Still just a boy, Darrion Strong packed his bags. He was heading north – about seven hours north from Chicago to a suburb of St. Paul, Minnesota. Basketball was in his blood, and it was finally starting to bubble to the surface as an eighth-grader.
He had lived with his mother and his grandmother all his life, but they didn’t know much about the technical side of the sport. His father did. Adrian Moore, Strong’s dad, played at Iowa State and was an all-stater out of Chicago as a senior in high school.
Strong left the two women who raised him, bound for a journey that would not always be easy but ultimately ended with his commitment to the University of Oklahoma last Monday. The road left him with a sense that he needed to prove himself.
“I’ve always had a chip on my shoulder,” said Strong, who picked Oklahoma over Iowa State, his father’s alma mater. “Some people doubted me for a long time. I just worked hard. . . . I just came in with that mentality and a chip on my shoulder. I’ve got something to prove. That’s all on my mind.
“That’s still on my mind today, even after the commitment and all the big schools. I’m still hungry to try and get to that next, next level.”
By the time Strong left Chicago, he was already playing at an elite level. His mother and father agreed that it would be best for their son to make the move, escaping the inner city and trying to develop into an elite basketball talent.
Strong made the varsity team as a ninth-grader at Tartan High School in Minnesota under coach Mark Klingsporn. He received an offer from Boise State as a sophomore.
He kept improving, waking his brother at 6 a.m. to go to the gym. When his brother declined, Strong went to his father, who eagerly jumped out of bed to help his son.
“He’s just that hungry to be good,” said Moore, who trained with his son every offseason during the past seven years.
Strong, who was Tartan’s leading scorer as a sophomore and junior, was ready to verbally commit to either Marquette or Miami when his academics started to suffer. His GPA fell, and he was one point shy of a qualifying ACT score.
Strong went to Quakerdale Prep School in Iowa, where he could concentrate more on his academics. But Strong didn’t qualify academically for an immediate jump to the NCAA and looked to a junior college.
Every year, Quakerdale Prep plays an exhibition against Coffeyville (Kan.) Community College – Strong’s chance for an audition.
When long-time Coffeyville coach Jay Herkelman first saw Strong, he wasn’t sold on the guard.
Eventually convinced by his assistant coaches and other coaches he spoke with who had seen the young point guard, Herkelman took Strong in and soon found out the kind of elite scorer Strong could be.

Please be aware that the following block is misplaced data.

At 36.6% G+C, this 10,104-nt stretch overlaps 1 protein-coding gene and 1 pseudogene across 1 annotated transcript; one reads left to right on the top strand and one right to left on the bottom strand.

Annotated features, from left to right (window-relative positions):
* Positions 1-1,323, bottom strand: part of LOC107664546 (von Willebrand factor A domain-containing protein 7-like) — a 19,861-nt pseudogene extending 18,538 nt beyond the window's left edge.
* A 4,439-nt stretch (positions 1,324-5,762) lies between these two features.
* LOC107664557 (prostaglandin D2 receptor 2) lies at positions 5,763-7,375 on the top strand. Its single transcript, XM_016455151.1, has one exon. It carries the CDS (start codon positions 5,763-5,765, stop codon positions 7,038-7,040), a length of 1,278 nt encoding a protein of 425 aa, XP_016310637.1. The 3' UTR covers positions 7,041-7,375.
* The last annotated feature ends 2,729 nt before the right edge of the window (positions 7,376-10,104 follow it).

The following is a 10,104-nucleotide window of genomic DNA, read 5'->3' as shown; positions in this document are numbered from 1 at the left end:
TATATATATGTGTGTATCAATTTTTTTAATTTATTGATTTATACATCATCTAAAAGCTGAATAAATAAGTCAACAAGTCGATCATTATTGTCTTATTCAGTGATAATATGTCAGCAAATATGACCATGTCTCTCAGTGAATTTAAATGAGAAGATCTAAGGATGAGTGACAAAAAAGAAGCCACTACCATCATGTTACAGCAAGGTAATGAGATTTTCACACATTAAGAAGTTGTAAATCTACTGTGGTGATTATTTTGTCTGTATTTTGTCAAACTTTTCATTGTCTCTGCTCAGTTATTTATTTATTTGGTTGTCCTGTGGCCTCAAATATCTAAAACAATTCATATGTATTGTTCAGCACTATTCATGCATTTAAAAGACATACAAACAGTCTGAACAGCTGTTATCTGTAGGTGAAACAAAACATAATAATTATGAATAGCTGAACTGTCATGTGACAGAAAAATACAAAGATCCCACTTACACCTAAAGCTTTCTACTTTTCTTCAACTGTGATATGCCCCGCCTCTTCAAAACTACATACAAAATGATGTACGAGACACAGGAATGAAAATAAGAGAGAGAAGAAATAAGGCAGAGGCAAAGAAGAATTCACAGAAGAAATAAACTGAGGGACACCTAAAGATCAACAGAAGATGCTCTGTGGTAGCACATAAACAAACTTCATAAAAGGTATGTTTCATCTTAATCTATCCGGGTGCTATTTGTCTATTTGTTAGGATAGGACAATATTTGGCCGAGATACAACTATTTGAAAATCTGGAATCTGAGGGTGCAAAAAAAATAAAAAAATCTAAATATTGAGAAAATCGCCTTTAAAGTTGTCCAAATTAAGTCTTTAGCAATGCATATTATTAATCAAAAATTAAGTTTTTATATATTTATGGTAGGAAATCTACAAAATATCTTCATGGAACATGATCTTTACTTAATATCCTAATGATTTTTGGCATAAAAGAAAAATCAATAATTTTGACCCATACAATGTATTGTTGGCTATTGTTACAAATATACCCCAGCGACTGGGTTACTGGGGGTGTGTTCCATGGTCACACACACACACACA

Strong modeled his game after Chicago Bulls superstar Derrick Rose, and Moore jokingly said that Strong, who shot 42 percent from behind the 3-point line, is more like “D-Rose with a jump shot.”
A little more than a year later, Strong would be a JuCo All-American after averaging 21.3 points and 2.2 assists per game as a freshman.
Strong took to Herkelman’s coaching, flourished in Coffeyville’s offensive system and seemingly never left the gym.
“When you have a player of his caliber and he’s the hardest-working guy on your team, that’s always good for your team,” Herkelman said of Strong, who enrolled a semester early at Coffeyville and started working out immediately. “He doesn’t lack for work ethic, that’s for sure. . . . He wants to be really good. He is good, but he wants to be even better.”
Moore doesn’t have to guess where his son might be when Strong is at school. Even at 10 or 11 o’clock at night, Strong is in the gym.
“He lives in that gym,” Moore said.
On his official visit to Oklahoma less than a month ago, Strong found a common bond. Before he left the campus, he already felt like his future teammates were his brothers. They checked in on him even after he headed back to Coffeyville, giving Strong a place that felt like home. Strong said he never wanted to leave.
“You’ve gotta get great,” Strong said. “That’s what I learned from Buddy. You just want to be great. . . . You just have to take one step at a time. Just being in the gym and working on your craft and getting better really helps.”
Moore wasn’t all that shocked when his son chose Oklahoma over his alma mater. He wasn’t heartbroken, either.
His heart was filled.
The first time Moore knew his son could be special was when Strong was in eighth grade. Strong scored 36 points in a game. Moore still has the video.
It didn’t matter which school the coachable, laid-back kid picked. Moore saw the whole process: From an 11-year-old full of potential in a brand-new city to an eager new Sooner, bound for the Big 12.
“I’m so proud of this young man, not only because he’s my son but there were people in Minnesota that were doubting his skill level,” Moore said. “When his academics needed a little work, he never quit. He didn’t ever quit.
“Now, he’s reaping the benefits: Going to a top-10 university with great coaches and great players around him. It’s an unbelievable success story.”